• Mouthguard
  • Protective pads
  • Gloves
  • Helmets

Not only do you need gear, but it’s essential to make sure the equipment fits well. When you have quality protective gear and the right fit, you can save your teeth, eyes, hands, knees, and head from serious injury.

Rest and Recovery

The risk of injury goes up if you are over-extending yourself with too many days of training. It’s easy to assume that more exercise will result in better performance. But the quality should always be prioritized over quantity to optimize the results of your training.

Rest is just as important as the time you put in for conditioning. Be proactive about building in rest days so you can avoid injuries that occur from fatigue, overuse, or poor judgment.

Improve Your Technique

Always use the correct form and technique to protect your body while playing. A coach can offer personalized recommendations for posture and technique. It’s worth the cost to invest in training.

Don’t Underestimate Flexibility

When the muscles are too tight, then the risk of injury goes up. There’s a reason why some of the most successful athletes include low-impact sports in their training routines.

One or two yoga classes a week can be valuable in helping to loosen things up before your game. Also, be proactive about dedicating 10 or 15 minutes for stretching before and after every workout.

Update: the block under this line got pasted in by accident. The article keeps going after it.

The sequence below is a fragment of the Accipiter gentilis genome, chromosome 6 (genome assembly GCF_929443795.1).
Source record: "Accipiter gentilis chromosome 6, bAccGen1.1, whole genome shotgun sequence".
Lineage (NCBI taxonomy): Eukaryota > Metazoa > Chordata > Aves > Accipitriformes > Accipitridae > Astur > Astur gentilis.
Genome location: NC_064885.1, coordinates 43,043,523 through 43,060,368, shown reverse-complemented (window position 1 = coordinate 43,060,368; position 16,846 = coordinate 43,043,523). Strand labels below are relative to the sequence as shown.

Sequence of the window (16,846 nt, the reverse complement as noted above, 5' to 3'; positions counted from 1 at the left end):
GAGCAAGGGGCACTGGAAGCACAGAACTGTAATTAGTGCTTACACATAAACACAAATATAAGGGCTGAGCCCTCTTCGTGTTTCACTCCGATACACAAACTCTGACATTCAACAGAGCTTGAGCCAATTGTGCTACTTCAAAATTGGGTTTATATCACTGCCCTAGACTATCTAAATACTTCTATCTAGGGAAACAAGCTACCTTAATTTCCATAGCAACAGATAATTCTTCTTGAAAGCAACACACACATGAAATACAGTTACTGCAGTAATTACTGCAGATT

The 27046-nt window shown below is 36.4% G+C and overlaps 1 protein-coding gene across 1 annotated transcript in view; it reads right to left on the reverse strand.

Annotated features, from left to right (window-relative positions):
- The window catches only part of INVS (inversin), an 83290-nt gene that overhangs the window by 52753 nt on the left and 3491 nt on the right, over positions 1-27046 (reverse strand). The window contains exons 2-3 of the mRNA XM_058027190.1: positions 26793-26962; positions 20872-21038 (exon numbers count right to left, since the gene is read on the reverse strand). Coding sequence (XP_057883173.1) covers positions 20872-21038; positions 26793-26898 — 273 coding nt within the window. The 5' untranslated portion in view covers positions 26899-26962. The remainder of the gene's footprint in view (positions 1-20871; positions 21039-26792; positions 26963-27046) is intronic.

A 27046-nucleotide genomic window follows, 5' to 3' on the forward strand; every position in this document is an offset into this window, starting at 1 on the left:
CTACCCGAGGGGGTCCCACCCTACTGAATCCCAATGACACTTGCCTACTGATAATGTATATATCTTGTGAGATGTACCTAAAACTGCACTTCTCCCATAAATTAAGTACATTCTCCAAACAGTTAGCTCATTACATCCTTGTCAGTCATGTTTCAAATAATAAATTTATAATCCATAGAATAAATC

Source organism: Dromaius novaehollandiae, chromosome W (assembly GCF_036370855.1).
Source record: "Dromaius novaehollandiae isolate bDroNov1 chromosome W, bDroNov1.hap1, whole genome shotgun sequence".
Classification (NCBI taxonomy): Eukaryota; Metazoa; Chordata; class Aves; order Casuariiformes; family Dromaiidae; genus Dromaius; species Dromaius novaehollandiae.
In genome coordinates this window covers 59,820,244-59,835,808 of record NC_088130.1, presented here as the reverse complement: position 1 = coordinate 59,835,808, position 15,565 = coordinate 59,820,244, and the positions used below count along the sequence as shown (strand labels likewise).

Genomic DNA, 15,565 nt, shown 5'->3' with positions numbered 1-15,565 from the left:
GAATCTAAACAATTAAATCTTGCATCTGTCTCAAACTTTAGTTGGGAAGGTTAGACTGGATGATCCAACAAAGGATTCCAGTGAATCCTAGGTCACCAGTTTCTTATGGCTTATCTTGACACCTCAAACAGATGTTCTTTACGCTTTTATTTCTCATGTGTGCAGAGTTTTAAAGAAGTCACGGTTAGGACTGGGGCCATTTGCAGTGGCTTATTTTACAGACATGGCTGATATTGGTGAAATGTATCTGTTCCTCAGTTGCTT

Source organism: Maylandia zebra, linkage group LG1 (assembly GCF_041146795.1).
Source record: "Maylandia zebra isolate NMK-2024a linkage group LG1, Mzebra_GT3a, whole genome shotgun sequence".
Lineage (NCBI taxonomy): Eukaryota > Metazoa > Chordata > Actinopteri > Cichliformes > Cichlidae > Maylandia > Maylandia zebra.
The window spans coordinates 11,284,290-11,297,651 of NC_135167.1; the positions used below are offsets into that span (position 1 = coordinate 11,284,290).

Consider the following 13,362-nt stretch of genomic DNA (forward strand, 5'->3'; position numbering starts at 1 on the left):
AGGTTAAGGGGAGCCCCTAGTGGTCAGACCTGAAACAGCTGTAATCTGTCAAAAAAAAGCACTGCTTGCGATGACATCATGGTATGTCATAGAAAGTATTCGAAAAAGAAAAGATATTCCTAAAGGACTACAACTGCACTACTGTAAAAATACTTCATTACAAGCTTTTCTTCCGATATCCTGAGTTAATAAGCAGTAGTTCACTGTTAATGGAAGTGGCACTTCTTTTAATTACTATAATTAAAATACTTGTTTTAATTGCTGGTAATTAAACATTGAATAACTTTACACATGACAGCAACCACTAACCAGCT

In Pain? Don’t Play.

Pain is the body’s way of sending a signal that something is wrong. Listen to these cues to determine when you should take a break or talk to an orthopedic doctor.

It might seem like the toughest players push through the pain. But intelligent athletes are intuitive about their participation. So when pain is present, or you are too tired, then a break might be the optimal solution to help you be at the top of your game in the future.

Stay Hydrated

Hidden health issues can surface if you suffer from heat exhaustion, dehydration, or heat stroke. When the body is exerting physical activity, there is more need for water and electrolytes.